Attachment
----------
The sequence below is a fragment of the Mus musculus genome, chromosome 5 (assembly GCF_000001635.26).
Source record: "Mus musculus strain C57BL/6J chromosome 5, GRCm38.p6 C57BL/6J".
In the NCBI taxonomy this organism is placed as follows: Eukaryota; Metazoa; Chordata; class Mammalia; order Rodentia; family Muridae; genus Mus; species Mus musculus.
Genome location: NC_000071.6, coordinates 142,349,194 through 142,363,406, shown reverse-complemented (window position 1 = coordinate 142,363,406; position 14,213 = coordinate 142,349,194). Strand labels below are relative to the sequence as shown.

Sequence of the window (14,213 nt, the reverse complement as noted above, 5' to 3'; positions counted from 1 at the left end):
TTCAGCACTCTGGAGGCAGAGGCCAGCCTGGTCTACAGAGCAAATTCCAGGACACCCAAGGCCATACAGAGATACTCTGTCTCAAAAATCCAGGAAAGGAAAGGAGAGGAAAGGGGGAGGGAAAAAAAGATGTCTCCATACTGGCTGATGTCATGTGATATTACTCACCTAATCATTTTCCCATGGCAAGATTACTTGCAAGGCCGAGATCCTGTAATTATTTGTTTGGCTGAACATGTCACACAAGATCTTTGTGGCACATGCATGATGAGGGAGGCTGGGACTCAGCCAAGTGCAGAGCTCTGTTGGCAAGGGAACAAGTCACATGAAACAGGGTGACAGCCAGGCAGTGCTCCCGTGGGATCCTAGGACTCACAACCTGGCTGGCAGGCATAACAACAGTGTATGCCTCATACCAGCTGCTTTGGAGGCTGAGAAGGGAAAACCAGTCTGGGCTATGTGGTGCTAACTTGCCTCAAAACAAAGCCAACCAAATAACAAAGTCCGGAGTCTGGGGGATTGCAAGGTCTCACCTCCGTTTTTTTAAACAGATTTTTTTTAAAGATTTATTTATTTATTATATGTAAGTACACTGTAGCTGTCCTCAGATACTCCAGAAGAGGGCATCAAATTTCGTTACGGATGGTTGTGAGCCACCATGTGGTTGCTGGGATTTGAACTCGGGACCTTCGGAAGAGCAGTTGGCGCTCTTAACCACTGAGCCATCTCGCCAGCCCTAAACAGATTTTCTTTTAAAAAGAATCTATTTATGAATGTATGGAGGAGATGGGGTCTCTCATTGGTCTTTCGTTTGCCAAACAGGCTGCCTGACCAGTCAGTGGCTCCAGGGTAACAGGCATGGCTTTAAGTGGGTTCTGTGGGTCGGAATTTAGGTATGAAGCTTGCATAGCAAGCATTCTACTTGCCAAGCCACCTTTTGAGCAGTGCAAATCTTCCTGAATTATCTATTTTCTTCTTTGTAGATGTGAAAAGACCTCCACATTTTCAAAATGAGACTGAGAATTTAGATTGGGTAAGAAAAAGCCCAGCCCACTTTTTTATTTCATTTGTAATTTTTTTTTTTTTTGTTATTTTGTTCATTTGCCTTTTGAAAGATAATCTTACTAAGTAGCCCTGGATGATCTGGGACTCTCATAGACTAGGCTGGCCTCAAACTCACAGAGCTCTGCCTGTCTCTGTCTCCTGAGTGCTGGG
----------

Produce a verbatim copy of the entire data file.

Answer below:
The sequence below is a fragment of the Mus musculus genome, chromosome 5 (assembly GCF_000001635.26).
Source record: "Mus musculus strain C57BL/6J chromosome 5, GRCm38.p6 C57BL/6J".
In the NCBI taxonomy this organism is placed as follows: Eukaryota; Metazoa; Chordata; class Mammalia; order Rodentia; family Muridae; genus Mus; species Mus musculus.
Genome location: NC_000071.6, coordinates 142,349,194 through 142,363,406, shown reverse-complemented (window position 1 = coordinate 142,363,406; position 14,213 = coordinate 142,349,194). Strand labels below are relative to the sequence as shown.

Sequence of the window (14,213 nt, the reverse complement as noted above, 5' to 3'; positions counted from 1 at the left end):
TTCAGCACTCTGGAGGCAGAGGCCAGCCTGGTCTACAGAGCAAATTCCAGGACACCCAAGGCCATACAGAGATACTCTGTCTCAAAAATCCAGGAAAGGAAAGGAGAGGAAAGGGGGAGGGAAAAAAAGATGTCTCCATACTGGCTGATGTCATGTGATATTACTCACCTAATCATTTTCCCATGGCAAGATTACTTGCAAGGCCGAGATCCTGTAATTATTTGTTTGGCTGAACATGTCACACAAGATCTTTGTGGCACATGCATGATGAGGGAGGCTGGGACTCAGCCAAGTGCAGAGCTCTGTTGGCAAGGGAACAAGTCACATGAAACAGGGTGACAGCCAGGCAGTGCTCCCGTGGGATCCTAGGACTCACAACCTGGCTGGCAGGCATAACAACAGTGTATGCCTCATACCAGCTGCTTTGGAGGCTGAGAAGGGAAAACCAGTCTGGGCTATGTGGTGCTAACTTGCCTCAAAACAAAGCCAACCAAATAACAAAGTCCGGAGTCTGGGGGATTGCAAGGTCTCACCTCCGTTTTTTTAAACAGATTTTTTTTAAAGATTTATTTATTTATTATATGTAAGTACACTGTAGCTGTCCTCAGATACTCCAGAAGAGGGCATCAAATTTCGTTACGGATGGTTGTGAGCCACCATGTGGTTGCTGGGATTTGAACTCGGGACCTTCGGAAGAGCAGTTGGCGCTCTTAACCACTGAGCCATCTCGCCAGCCCTAAACAGATTTTCTTTTAAAAAGAATCTATTTATGAATGTATGGAGGAGATGGGGTCTCTCATTGGTCTTTCGTTTGCCAAACAGGCTGCCTGACCAGTCAGTGGCTCCAGGGTAACAGGCATGGCTTTAAGTGGGTTCTGTGGGTCGGAATTTAGGTATGAAGCTTGCATAGCAAGCATTCTACTTGCCAAGCCACCTTTTGAGCAGTGCAAATCTTCCTGAATTATCTATTTTCTTCTTTGTAGATGTGAAAAGACCTCCACATTTTCAAAATGAGACTGAGAATTTAGATTGGGTAAGAAAAAGCCCAGCCCACTTTTTTATTTCATTTGTAATTTTTTTTTTTTTTGTTATTTTGTTCATTTGCCTTTTGAAAGATAATCTTACTAAGTAGCCCTGGATGATCTGGGACTCTCATAGACTAGGCTGGCCTCAAACTCACAGAGCTCTGCCTGTCTCTGTCTCCTGAGTGCTGGG